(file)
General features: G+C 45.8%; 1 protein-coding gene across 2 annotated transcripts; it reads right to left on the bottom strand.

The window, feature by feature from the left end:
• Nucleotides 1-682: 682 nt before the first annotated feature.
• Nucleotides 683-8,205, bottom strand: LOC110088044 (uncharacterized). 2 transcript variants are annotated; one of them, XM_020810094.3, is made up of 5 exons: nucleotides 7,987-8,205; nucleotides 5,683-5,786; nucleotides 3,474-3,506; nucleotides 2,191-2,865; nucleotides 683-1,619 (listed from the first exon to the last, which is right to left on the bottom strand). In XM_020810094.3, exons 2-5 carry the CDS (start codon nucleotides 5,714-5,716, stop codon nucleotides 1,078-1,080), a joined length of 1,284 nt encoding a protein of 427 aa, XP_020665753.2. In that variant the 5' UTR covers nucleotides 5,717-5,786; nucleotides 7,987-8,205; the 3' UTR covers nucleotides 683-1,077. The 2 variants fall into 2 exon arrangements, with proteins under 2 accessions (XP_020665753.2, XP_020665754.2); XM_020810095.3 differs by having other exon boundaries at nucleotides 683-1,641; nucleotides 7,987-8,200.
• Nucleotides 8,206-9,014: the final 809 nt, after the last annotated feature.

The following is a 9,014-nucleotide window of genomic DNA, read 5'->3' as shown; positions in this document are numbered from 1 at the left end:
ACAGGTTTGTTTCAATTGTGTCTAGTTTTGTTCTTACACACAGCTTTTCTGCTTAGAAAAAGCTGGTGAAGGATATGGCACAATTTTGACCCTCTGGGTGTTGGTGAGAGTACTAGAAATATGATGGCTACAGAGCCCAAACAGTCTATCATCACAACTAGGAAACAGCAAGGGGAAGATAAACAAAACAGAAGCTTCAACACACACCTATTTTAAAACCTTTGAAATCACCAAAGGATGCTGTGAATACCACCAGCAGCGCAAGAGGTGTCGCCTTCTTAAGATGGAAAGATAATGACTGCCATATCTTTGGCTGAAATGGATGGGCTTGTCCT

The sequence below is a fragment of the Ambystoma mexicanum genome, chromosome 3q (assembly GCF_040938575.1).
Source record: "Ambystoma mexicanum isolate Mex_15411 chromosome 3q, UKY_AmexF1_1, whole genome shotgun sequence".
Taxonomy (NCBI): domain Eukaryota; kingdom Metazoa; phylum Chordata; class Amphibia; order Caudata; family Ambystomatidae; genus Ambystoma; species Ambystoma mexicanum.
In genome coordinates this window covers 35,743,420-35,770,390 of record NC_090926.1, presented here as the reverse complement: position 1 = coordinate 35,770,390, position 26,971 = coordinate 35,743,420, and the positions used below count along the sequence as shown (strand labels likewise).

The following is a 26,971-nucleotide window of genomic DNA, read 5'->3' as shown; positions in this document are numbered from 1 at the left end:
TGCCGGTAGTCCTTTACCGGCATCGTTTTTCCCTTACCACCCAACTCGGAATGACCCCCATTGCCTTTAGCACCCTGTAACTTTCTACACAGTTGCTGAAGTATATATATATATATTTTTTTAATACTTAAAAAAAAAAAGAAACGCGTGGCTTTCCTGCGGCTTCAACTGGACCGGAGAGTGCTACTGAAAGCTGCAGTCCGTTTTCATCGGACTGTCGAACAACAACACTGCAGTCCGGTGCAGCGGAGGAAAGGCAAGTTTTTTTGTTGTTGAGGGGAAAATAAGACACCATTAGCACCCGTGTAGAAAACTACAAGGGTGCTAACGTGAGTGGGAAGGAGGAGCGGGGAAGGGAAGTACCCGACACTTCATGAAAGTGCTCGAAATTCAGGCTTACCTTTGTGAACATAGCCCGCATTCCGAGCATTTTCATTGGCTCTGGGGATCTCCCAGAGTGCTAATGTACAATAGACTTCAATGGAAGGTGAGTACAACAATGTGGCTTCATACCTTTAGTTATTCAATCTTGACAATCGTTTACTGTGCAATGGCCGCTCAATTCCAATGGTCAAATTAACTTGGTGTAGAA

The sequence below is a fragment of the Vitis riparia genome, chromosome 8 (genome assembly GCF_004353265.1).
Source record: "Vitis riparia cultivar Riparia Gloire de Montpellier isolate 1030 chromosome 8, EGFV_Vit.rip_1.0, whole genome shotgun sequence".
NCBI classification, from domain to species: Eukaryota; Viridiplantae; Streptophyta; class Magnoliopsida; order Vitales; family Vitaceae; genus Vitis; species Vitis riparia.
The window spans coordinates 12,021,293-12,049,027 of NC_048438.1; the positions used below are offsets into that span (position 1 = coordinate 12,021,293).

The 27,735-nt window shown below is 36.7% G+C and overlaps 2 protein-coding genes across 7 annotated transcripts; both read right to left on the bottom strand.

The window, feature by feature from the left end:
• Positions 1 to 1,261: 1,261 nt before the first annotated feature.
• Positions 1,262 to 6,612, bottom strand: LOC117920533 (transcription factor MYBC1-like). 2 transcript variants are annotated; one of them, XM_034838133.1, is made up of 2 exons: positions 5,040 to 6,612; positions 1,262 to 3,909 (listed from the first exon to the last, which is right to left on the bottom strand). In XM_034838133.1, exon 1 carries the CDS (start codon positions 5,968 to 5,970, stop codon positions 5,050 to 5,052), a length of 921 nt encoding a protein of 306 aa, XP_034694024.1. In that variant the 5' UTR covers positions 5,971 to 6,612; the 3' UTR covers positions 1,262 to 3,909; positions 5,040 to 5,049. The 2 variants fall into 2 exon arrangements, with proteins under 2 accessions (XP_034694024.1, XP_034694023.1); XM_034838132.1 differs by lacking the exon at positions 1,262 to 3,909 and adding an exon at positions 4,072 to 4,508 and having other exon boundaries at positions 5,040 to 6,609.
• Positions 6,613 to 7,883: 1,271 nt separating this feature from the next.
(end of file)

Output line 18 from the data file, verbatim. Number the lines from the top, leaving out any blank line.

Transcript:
The 27,735-nt window shown below is 36.7% G+C and overlaps 2 protein-coding genes across 7 annotated transcripts; both read right to left on the bottom strand.